Massachusetts Democrats are inching toward expanding the right to abortion, giving physicians greater discretion to perform abortions later in pregnancy.
The “Removing Obstacles and Expanding Access to Women’s Reproductive Health,” or ROE, Act is meant to codify in state law the 1973 Roe v. Wade Supreme Court ruling, which legalized abortion nationwide, as other states pass abortion bans in the hope of overturning it .
Currently, Massachusetts law prohibits abortions after a gestational age at which the fetus would be viable outside of the womb, about 24 weeks. The ROE Act would allow for abortions after that stage of pregnancy in certain circumstances, based on a doctor’s judgment.
The first such situation would be if a doctor concludes that the fetus would have “lethal fetal anomalies” — that is, if there were no prospect for the fetus to survive outside the womb.
The second, and more controversial circumstance, would be if the doctor determined that the abortion was necessary for the sake of the mother’s physical, emotional, or psychological health.
Abortion opponents say that those provisions are vaguely written and would allow women to seek an abortion for any reason at any point during pregnancy. State Republican Party Chairman Jim Lyons called the measure an “extreme infanticide act.”
Anti-abortion advocates say, for instance, a woman could make specious claims about her mental health and wellness and insist that pregnancy and motherhood would inflict extreme psychological harm in order to obtain an abortion.
C.J. Williams, digital media strategist for Massachusetts Citizens for Life, told the Washington Examiner that the bill is not “pro-choice” but rather “abortion promotion.”
Williams was one of many anti-abortion activists at the bill’s June 17th hearing, during which the statehouse’s Gardner Auditorium was a sea of pink and red, worn by the bill’s proponents and opponents respectively.
In conversation with the Washington Examiner, Williams said most Bay Staters oppose “extreme” legislation like the ROE Act. But an October 2018 poll of registered Massachusetts voters by MassINC Polling Group in collaboration with NARAL Pro-Choice Massachusetts found otherwise. The state-wide survey concluded that 83% of Massachusetts residents believe abortion should be legal in most cases, and 76% support a provision allowing late-term abortions in cases of lethal fetal anomaly or to protect the mother’s health.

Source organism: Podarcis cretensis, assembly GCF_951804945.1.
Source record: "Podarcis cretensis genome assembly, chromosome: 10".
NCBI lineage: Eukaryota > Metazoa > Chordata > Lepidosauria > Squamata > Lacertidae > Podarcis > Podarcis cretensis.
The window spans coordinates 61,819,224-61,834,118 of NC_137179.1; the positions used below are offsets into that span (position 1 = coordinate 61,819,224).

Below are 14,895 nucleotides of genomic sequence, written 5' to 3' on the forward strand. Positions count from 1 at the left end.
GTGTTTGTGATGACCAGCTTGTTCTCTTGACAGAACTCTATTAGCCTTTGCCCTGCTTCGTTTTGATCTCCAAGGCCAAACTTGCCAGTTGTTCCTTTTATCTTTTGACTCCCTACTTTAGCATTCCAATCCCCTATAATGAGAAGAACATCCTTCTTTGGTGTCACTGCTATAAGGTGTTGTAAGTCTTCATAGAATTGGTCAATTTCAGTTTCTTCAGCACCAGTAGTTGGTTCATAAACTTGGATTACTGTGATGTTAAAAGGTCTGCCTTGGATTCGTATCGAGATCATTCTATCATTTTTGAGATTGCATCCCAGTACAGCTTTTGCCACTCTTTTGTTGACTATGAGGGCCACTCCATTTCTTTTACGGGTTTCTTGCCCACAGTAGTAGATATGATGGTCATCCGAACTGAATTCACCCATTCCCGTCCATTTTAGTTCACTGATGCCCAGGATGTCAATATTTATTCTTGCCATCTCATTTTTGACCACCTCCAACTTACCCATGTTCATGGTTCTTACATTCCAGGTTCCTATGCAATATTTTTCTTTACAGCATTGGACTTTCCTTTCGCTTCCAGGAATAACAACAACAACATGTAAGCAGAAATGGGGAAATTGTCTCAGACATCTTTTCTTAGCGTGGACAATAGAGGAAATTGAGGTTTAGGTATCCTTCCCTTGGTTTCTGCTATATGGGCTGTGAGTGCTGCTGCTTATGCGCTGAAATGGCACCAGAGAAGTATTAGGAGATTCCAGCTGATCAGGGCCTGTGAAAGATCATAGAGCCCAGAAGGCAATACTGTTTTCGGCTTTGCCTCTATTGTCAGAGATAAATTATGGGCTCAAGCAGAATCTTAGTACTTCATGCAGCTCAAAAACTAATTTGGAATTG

Another controversial provision in the bill would repeal a requirement that minors get parental consent to have abortions,
Anti-abortion groups make the argument that without parental consent for their daughter’s abortion, a sexual abuser responsible for the unintended pregnancy could coerce his victim to undergo the procedure, thus eliminating evidence of his crime.
They also say that, as school nurses have to get permission from parents to give students aspirin, so should minors have to get parental permission to get abortions.
On the other side of the debate, abortion-rights advocates say that repealing mandatory parental consent is necessary for cases in which young women don’t feel they can talk to their parents about sexuality.
Dr. Katharine White, a Massachusetts OB/GYN said to the Boston Globe, “Most teens do talk to their parents when they become pregnant…Those girls who don’t tell their parents have good reasons: They are not safe at home, are victims of violence or incest, or may be kicked out of their homes.”
In the event that a minor in Massachusetts does not get parental consent, she must apply for judicial bypass to seek an abortion, which happens in about 23% of cases. The judicial bypass process could be lengthy. The average wait time for a decision is 14 days, and it includes submitting an application to a county judge, who concludes, in consultation with the woman’s doctor, whether the woman is sufficiently mature and informed.
Dr. White said judicial bypass “delays the abortion until further in pregnancy, increasing the procedure’s risks.”
The ROE Act is in its very early stages. It was only presented on the House Floor in January by Democratic Reps. Patricia Haddad and Jay Livingstone. An aide for the state senator who presented the senate version of the bill, Harriette Chandler, said legislators could go back and forth on the bill until April 2020, but 24 of 34 Senate Democrats have cosponsored the bill in the majority-Democrat legislature.
Even if the bill passes in both chambers, it’s not clear if Gov. Charlie Baker, a Republican, would sign it, or if it would have enough votes to overcome a veto.
In 2018, Baker signed into law the The Negating Archaic Statutes Targeting Young Women Act, commonly known as the NASTY Women Act, which repealed a 173-year-old ban on “procuring a miscarriage,” meaning abortion, in response to fears that the Trump administration would take aim at Roe v. Wade.
Despite his past initiatives to bolster abortion rights, Baker has not publicly supported the ROE Act. MassLive reported in April that Baker said, “I do not support late term abortions… I support current law in Massachusetts. It’s worked well for decades for women and families here in Massachusetts, and that’s what we support.”